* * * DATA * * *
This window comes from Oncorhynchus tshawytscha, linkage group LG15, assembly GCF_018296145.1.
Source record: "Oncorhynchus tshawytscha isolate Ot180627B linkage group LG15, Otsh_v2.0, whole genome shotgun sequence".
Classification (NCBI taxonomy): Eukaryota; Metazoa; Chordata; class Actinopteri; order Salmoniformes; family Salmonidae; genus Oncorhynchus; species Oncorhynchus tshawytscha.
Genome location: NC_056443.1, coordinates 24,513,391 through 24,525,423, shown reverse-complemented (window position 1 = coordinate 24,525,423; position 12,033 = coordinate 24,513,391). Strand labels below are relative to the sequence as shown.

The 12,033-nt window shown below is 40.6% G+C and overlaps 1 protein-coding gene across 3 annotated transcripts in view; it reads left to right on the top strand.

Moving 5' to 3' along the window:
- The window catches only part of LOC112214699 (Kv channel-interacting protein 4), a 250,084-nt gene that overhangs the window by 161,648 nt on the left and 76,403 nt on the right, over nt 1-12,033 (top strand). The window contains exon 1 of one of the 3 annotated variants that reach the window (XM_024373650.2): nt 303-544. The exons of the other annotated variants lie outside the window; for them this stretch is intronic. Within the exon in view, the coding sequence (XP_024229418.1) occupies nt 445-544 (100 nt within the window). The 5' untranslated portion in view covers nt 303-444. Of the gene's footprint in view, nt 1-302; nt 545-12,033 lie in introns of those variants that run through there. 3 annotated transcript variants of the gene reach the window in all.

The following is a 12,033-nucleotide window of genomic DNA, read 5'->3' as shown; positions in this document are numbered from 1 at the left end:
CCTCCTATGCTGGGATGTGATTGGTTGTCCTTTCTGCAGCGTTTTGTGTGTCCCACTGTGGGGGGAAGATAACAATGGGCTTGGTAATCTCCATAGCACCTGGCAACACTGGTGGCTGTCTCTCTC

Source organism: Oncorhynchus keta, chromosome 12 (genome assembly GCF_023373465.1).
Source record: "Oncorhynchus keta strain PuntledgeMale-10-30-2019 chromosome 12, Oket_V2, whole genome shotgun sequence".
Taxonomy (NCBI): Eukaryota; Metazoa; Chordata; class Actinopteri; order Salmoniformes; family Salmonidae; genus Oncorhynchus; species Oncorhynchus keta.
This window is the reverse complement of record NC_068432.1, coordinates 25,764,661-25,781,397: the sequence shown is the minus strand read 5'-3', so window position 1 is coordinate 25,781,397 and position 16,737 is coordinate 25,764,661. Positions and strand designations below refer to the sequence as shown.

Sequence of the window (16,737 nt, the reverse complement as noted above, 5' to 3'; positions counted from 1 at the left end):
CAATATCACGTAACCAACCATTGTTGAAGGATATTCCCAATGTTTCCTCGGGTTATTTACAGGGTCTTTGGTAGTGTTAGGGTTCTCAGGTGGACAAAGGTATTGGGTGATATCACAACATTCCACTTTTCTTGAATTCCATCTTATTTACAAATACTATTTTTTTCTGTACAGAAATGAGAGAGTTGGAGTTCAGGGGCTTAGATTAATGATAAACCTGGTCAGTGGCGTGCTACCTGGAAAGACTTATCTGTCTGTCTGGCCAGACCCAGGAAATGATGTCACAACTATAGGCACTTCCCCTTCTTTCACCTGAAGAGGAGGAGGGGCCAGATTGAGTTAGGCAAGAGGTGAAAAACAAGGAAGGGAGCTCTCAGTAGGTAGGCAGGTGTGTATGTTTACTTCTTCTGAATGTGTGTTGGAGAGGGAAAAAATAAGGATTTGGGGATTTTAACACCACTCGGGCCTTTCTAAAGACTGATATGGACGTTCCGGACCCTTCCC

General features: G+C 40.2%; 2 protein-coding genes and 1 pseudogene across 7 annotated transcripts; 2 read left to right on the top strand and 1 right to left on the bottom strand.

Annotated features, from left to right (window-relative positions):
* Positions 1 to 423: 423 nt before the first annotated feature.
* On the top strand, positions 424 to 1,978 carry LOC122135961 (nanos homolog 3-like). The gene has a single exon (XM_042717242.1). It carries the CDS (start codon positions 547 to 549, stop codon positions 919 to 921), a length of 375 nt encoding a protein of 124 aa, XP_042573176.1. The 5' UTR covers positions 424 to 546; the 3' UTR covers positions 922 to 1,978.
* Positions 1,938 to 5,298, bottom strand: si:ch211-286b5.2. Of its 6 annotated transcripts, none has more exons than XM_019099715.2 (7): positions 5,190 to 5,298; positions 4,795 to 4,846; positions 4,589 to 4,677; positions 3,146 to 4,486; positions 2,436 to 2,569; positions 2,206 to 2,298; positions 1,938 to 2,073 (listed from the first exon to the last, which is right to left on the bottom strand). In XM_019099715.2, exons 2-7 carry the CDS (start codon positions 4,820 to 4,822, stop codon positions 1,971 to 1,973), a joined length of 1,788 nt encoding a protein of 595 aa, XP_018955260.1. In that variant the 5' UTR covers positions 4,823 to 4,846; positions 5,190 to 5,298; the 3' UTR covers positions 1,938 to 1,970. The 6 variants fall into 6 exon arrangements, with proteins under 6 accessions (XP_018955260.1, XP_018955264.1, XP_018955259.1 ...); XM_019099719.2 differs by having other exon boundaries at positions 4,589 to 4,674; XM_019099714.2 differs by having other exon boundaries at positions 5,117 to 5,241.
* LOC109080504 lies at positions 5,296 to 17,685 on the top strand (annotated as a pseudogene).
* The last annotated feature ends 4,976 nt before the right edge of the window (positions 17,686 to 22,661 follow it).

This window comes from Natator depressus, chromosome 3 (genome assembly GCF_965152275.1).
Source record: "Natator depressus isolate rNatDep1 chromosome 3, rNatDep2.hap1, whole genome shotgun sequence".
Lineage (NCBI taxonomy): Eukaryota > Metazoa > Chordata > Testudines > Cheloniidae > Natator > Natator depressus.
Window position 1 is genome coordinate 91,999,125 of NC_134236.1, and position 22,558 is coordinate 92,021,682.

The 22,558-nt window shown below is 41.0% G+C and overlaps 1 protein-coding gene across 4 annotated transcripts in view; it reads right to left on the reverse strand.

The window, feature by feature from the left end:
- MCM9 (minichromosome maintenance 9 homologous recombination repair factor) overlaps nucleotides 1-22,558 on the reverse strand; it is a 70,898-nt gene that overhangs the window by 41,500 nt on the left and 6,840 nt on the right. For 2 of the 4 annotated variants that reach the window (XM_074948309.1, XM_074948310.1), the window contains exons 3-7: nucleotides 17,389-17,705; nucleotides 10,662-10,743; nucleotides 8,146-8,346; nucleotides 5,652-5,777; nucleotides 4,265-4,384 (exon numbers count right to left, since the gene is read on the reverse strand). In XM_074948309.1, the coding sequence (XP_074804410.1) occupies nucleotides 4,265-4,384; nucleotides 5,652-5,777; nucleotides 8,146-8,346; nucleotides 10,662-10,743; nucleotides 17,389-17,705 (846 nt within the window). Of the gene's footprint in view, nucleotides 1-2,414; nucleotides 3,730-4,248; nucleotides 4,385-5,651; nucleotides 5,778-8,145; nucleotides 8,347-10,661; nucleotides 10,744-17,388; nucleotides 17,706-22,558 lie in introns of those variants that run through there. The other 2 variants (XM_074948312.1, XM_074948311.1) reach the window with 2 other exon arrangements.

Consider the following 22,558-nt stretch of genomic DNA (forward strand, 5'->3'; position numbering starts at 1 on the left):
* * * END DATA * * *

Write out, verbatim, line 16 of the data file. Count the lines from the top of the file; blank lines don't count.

General features: G+C 40.2%; 2 protein-coding genes and 1 pseudogene across 7 annotated transcripts; 2 read left to right on the top strand and 1 right to left on the bottom strand.